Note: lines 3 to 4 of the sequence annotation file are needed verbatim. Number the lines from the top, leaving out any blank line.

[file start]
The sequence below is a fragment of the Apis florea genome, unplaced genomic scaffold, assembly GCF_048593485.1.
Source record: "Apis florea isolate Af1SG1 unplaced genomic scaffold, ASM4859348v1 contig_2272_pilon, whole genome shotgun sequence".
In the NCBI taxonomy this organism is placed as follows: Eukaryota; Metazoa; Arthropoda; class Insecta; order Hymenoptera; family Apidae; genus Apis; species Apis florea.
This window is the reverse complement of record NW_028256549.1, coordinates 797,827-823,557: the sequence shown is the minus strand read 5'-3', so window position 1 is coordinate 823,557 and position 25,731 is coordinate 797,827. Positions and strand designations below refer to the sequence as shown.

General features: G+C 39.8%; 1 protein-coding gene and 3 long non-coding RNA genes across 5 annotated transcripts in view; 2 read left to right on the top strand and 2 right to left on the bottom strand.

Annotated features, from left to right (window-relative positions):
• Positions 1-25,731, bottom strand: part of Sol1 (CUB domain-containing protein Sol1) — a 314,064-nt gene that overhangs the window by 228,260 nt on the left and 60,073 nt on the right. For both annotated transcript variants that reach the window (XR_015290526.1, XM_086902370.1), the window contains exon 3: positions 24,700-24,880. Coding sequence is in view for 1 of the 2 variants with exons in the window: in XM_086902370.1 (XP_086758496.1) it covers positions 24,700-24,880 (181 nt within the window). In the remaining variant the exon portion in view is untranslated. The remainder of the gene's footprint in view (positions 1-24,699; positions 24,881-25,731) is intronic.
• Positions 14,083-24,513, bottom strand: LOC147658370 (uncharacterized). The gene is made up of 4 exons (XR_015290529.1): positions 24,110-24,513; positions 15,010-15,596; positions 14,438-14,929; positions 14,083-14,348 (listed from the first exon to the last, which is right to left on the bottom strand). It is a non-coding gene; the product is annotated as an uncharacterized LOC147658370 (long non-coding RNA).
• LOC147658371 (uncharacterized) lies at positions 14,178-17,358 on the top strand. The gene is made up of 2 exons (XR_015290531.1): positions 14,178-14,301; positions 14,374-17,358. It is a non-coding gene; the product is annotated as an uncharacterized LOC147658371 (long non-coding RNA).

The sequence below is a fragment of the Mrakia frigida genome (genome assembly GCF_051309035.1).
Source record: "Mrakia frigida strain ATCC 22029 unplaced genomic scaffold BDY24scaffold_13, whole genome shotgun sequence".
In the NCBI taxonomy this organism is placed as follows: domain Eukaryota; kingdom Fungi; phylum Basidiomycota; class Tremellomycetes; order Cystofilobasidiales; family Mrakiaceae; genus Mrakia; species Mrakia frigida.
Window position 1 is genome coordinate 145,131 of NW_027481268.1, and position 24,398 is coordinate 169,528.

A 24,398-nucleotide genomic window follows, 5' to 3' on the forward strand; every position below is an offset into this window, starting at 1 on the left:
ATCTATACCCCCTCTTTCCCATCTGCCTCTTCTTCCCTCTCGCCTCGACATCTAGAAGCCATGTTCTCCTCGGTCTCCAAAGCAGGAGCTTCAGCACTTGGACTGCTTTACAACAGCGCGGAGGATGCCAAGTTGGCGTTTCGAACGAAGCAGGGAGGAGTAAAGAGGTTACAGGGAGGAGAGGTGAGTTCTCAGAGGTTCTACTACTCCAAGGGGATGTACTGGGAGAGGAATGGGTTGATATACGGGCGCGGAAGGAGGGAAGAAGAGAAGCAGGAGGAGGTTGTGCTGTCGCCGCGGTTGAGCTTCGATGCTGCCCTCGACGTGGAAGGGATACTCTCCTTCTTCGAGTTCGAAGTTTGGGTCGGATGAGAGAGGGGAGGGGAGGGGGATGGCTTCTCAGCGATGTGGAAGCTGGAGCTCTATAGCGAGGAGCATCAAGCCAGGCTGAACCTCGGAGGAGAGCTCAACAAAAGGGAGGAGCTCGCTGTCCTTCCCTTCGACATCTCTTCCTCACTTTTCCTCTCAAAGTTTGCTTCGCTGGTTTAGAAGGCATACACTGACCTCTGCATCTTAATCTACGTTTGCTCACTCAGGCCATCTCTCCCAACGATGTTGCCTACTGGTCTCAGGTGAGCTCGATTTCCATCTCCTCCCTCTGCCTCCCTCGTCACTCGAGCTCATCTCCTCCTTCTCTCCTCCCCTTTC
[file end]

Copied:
In the NCBI taxonomy this organism is placed as follows: Eukaryota; Metazoa; Arthropoda; class Insecta; order Hymenoptera; family Apidae; genus Apis; species Apis florea.
This window is the reverse complement of record NW_028256549.1, coordinates 797,827-823,557: the sequence shown is the minus strand read 5'-3', so window position 1 is coordinate 823,557 and position 25,731 is coordinate 797,827. Positions and strand designations below refer to the sequence as shown.